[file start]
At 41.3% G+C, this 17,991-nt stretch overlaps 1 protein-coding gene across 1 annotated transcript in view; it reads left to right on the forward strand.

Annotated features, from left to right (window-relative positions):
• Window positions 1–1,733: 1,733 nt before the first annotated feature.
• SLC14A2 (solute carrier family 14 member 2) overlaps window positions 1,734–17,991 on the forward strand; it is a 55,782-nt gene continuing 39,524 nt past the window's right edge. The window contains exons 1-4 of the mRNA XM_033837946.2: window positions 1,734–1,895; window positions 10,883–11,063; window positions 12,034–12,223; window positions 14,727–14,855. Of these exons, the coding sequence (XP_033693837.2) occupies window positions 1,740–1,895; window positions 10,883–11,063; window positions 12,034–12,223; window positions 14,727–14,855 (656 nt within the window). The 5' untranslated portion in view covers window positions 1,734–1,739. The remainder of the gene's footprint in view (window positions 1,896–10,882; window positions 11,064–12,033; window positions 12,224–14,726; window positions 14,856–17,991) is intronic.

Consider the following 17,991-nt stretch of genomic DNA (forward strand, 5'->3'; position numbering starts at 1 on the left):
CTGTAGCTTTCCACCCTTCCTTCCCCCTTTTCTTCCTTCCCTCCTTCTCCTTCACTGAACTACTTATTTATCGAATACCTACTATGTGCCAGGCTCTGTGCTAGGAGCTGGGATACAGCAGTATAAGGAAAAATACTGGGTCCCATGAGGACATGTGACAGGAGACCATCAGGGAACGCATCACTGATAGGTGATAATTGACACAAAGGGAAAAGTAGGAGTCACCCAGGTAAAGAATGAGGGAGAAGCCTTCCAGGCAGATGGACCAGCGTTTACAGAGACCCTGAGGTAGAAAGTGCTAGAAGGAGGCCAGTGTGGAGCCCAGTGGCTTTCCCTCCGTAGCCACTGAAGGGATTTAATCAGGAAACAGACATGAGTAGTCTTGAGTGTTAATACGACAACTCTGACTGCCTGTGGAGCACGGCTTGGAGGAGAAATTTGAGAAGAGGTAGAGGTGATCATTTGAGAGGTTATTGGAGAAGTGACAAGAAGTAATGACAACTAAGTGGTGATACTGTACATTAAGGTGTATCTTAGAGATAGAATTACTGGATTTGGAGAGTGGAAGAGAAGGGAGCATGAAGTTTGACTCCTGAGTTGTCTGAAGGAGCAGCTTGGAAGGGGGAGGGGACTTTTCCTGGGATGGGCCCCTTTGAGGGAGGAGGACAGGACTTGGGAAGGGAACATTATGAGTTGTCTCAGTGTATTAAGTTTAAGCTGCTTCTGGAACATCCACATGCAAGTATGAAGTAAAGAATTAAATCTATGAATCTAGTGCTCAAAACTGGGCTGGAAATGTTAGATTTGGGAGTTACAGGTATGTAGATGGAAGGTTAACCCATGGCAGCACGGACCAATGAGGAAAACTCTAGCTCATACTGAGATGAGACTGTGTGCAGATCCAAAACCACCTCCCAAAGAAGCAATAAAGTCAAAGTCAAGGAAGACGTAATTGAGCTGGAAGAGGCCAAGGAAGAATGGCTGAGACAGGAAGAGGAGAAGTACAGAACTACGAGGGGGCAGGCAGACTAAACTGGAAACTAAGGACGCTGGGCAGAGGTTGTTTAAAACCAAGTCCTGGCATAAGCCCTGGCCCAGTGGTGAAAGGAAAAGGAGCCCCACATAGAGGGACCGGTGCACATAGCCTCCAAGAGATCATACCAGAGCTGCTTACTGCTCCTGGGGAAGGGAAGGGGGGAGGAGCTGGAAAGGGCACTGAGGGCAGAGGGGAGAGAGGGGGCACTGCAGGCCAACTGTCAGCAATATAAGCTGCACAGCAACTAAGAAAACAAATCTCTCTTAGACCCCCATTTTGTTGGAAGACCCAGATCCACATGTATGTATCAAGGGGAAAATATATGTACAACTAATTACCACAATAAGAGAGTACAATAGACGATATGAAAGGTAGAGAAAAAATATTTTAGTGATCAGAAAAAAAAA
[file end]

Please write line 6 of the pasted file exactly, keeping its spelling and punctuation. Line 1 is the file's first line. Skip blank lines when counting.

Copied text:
CTGTAGCTTTCCACCCTTCCTTCCCCCTTTTCTTCCTTCCCTCCTTCTCCTTCACTGAACTACTTATTTATCGAATACCTACTATGTGCCAGGCTCTGTGCTAGGAGCTGGGATACAGCAGTATAAGGAAAAATACTGGGTCCCATGAGGACATGTGACAGGAGACCATCAGGGAACGCATCACTGATAGGTGATAATTGACACAAAGGGAAAAGTAGGAGTCACCCAGGTAAAGAATGAGGGAGAAGCCTTCCAGGCAGATGGACCAGCGTTTACAGAGACCCTGAGGTAGAAAGTGCTAGAAGGAGGCCAGTGTGGAGCCCAGTGGCTTTCCCTCCGTAGCCACTGAAGGGATTTAATCAGGAAACAGACATGAGTAGTCTTGAGTGTTAATACGACAACTCTGACTGCCTGTGGAGCACGGCTTGGAGGAGAAATTTGAGAAGAGGTAGAGGTGATCATTTGAGAGGTTATTGGAGAAGTGACAAGAAGTAATGACAACTAAGTGGTGATACTGTACATTAAGGTGTATCTTAGAGATAGAATTACTGGATTTGGAGAGTGGAAGAGAAGGGAGCATGAAGTTTGACTCCTGAGTTGTCTGAAGGAGCAGCTTGGAAGGGGGAGGGGACTTTTCCTGGGATGGGCCCCTTTGAGGGAGGAGGACAGGACTTGGGAAGGGAACATTATGAGTTGTCTCAGTGTATTAAGTTTAAGCTGCTTCTGGAACATCCACATGCAAGTATGAAGTAAAGAATTAAATCTATGAATCTAGTGCTCAAAACTGGGCTGGAAATGTTAGATTTGGGAGTTACAGGTATGTAGATGGAAGGTTAACCCATGGCAGCACGGACCAATGAGGAAAACTCTAGCTCATACTGAGATGAGACTGTGTGCAGATCCAAAACCACCTCCCAAAGAAGCAATAAAGTCAAAGTCAAGGAAGACGTAATTGAGCTGGAAGAGGCCAAGGAAGAATGGCTGAGACAGGAAGAGGAGAAGTACAGAACTACGAGGGGGCAGGCAGACTAAACTGGAAACTAAGGACGCTGGGCAGAGGTTGTTTAAAACCAAGTCCTGGCATAAGCCCTGGCCCAGTGGTGAAAGGAAAAGGAGCCCCACATAGAGGGACCGGTGCACATAGCCTCCAAGAGATCATACCAGAGCTGCTTACTGCTCCTGGGGAAGGGAAGGGGGGAGGAGCTGGAAAGGGCACTGAGGGCAGAGGGGAGAGAGGGGGCACTGCAGGCCAACTGTCAGCAATATAAGCTGCACAGCAACTAAGAAAACAAATCTCTCTTAGACCCCCATTTTGTTGGAAGACCCAGATCCACATGTATGTATCAAGGGGAAAATATATGTACAACTAATTACCACAATAAGAGAGTACAATAGACGATATGAAAGGTAGAGAAAAAATATTTTAGTGATCAGAAAAAAAAA